Introducing the SilverStone FT03

Case testing is back at AnandTech with fresher, stricter, and much more thorough testing, and we're kicking it off with a doozy. We had a chance to meet with SilverStone back at CES, and their reps generously allowed us to "call dibs" on what was easily one of the most interesting enclosure designs at the show, the FT03. Since then it's been sitting cheerfully in my living room awaiting assembly and testing while we put together our testbed and settled on proper testing methodologies, and now the wait is over. The mad scientists over at SilverStone have produced a number of unique and memorable enclosures, but the FT03 may be their craziest one yet.

It's only fitting that we kick off our new slate of case reviews with an enclosure from the same manufacturer who produced the subject of our last review. The SilverStone GD04 HTPC enclosure review was the subject of some consternation from you, the readership, as well as our rep at SilverStone. This was a case I chose for my own personal use (and continue to use to this day) based largely on its recommendation from SilentPC Review, and my primary issue with it was noise.

My conversation with Tony Ou, the SilverStone rep I met at CES, was like a high tech rendition of "who's on first." He was upset because he felt like I gave the GD04 short shrift for griping about the noise levels, citing that once a fan controller is installed the case has exceptional thermal characteristics while being remarkably quiet. I agreed, but pointed out that I felt it shouldn't need the fan controller to begin with. But we left the conversation appreciating one another's points, and I took to heart just how impressive SilverStone's engineering really is. (If you had any idea how many different fan configurations they tested in the GD04 before settling on one capable of cooling a pair of Radeon HD 4870X2s and a 140-watt AMD Phenom, blood would shoot out of your noise.)

Today that conversation bears fruit. I've consistently felt that SilverStone was like the ASRock of the enclosure market, off in their own world engineering all kinds of crazy hardware, utterly unfettered by conventional design logic. The results are always exciting, and the FT03 is one of their most impressive designs yet.

SilverStone FT03 Specifications
Motherboard Form Factor Micro ATX, Mini ITX
Drive Bays External 1x Slimline Slot-loading Optical Bay
Internal 2x 3.5” or 2.5", 1x 2.5", 1x 3.5" hot-swappable
Cooling Front -
Rear -
Top 1x 120mm exhaust fan
Side Removable vent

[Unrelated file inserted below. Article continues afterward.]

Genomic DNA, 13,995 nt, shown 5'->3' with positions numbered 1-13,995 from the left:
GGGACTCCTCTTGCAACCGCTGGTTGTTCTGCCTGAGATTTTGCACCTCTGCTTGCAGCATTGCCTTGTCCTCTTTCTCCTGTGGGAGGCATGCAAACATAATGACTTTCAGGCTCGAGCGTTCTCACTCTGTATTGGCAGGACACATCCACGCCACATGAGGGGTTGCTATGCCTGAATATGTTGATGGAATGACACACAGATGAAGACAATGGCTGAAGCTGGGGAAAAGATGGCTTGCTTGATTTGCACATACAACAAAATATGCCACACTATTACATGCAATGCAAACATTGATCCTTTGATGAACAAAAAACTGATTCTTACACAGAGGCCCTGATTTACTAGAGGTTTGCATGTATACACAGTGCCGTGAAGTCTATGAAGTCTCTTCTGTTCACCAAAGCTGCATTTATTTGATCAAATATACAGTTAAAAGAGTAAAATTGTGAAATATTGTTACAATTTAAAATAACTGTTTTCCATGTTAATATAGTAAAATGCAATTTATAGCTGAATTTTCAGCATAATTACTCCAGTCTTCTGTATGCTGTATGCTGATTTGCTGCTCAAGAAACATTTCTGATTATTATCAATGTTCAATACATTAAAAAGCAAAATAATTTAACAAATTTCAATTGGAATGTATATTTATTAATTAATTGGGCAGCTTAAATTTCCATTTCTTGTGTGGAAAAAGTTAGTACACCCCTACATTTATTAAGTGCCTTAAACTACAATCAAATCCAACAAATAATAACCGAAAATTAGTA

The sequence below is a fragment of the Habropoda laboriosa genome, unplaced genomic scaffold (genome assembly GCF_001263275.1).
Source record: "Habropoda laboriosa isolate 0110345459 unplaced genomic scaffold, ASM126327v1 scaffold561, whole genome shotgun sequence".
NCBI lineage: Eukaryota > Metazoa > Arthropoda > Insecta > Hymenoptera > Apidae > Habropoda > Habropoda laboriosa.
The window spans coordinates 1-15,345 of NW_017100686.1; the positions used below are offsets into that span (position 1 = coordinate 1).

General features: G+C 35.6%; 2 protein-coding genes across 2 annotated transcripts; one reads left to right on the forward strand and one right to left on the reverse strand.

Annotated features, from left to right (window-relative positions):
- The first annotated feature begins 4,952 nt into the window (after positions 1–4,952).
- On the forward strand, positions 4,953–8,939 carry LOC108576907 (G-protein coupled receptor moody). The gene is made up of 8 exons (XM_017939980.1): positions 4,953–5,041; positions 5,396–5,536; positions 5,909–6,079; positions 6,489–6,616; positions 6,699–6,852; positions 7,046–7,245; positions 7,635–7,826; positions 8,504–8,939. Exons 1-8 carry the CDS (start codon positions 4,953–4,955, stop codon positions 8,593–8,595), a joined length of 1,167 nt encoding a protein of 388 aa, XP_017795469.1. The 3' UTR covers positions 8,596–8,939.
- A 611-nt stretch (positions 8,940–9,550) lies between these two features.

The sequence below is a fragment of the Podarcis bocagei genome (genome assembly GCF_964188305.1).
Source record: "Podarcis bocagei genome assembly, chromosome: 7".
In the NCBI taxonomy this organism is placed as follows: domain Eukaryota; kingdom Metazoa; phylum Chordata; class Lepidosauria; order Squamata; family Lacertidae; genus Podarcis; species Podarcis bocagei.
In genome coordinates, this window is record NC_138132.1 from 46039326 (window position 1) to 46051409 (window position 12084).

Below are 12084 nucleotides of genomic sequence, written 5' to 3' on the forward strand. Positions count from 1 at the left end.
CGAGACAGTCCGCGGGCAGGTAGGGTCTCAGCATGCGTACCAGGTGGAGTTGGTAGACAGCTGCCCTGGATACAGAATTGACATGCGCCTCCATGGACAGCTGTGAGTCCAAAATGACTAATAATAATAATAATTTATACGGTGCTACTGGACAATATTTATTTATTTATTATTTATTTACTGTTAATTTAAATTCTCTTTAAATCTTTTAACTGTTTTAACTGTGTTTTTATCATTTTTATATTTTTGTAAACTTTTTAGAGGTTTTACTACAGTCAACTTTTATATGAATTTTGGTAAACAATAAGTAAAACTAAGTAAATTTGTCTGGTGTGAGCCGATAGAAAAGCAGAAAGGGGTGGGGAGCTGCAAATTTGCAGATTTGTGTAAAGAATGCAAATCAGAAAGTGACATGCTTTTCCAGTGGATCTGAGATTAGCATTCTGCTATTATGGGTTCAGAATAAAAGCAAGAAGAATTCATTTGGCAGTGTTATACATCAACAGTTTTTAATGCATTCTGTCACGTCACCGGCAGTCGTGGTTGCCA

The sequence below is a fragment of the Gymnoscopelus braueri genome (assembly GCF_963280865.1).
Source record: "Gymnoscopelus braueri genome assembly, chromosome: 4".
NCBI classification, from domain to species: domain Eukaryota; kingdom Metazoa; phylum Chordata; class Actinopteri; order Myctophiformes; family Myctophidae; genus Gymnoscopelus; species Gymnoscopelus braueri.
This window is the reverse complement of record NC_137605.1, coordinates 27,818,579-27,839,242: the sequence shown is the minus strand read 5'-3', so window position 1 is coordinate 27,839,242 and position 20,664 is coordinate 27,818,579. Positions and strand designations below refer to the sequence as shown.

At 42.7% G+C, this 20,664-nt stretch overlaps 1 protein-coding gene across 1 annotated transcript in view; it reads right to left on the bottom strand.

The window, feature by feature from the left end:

Bottom 2x 120mm intake fans
Expansion Slots 5 (4 main, 1 accessory)
Front I/O Port -
Top I/O Port 2x USB 3.0 (routing cable), headphone and mic jacks
Power Supply Size Standard ATX
Clearance 180mm (PSU), 13.77" (Expansion Cards), 167mm (CPU HSF)
Weight 14.77 lbs.
Dimensions 11.18" x 9.25" x 19.17"
Price $169.99

Just to give you a preview of coming attractions, I'll point out that I have a boutique build in-house that uses a Corsair H70 to cool the CPU and two GeForce GTX 580s...all in this enclosure.

In and Around the SilverStone FT03
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  • geniekid - Thursday, April 28, 2011 - link

    I disagree with the people who said it looks hideous. Surely their comments are hyperbole? I'm not saying it's beautiful, but with such a simple, unadorned, rectangular enclosure, the worst thing I could say about it is that it's boring. Not a deal breaker for me, ESPECIALLY for a well cooled, microATX case where the options are severely limited to begin with.

    It's clear they're aiming for quiet by keeping temperatures low rather than any acoustic dampening. In that respect, I wouldn't use this case for my primary gaming desktop, because the graphics card will always be loud. However, this would make a great HTPC case, where the slot-in aesthetic works well and you're likely to use passively cooled components that don't generate noise to begin with.

    Also, good job on the review and I'm glad to see the revamped testing methodology. Good case reviews are hard to find, but they're so vital for system builders, professional and amateur.
    Reply
  • etamin - Thursday, April 28, 2011 - link

    I agree, it is definitely not hideous. However, I honestly would not want my pc looking like that. As much as I admire the internal engineering, the design is more suited for a refrigerator (it even has the snowflake...) Reply
  • InvertMe - Thursday, April 28, 2011 - link

    I put this case in my cart on Amazon last night and was debating pulling the trigger. I really like the looks of the silver model. I think I am going to buy it right now. Reply
  • InvertMe - Thursday, April 28, 2011 - link

    I already see my first mod. I will replace the plastic vent at the bottom with an acrylic window with a few holes for ventilation. Mmmmm case moding gets me excited. Reply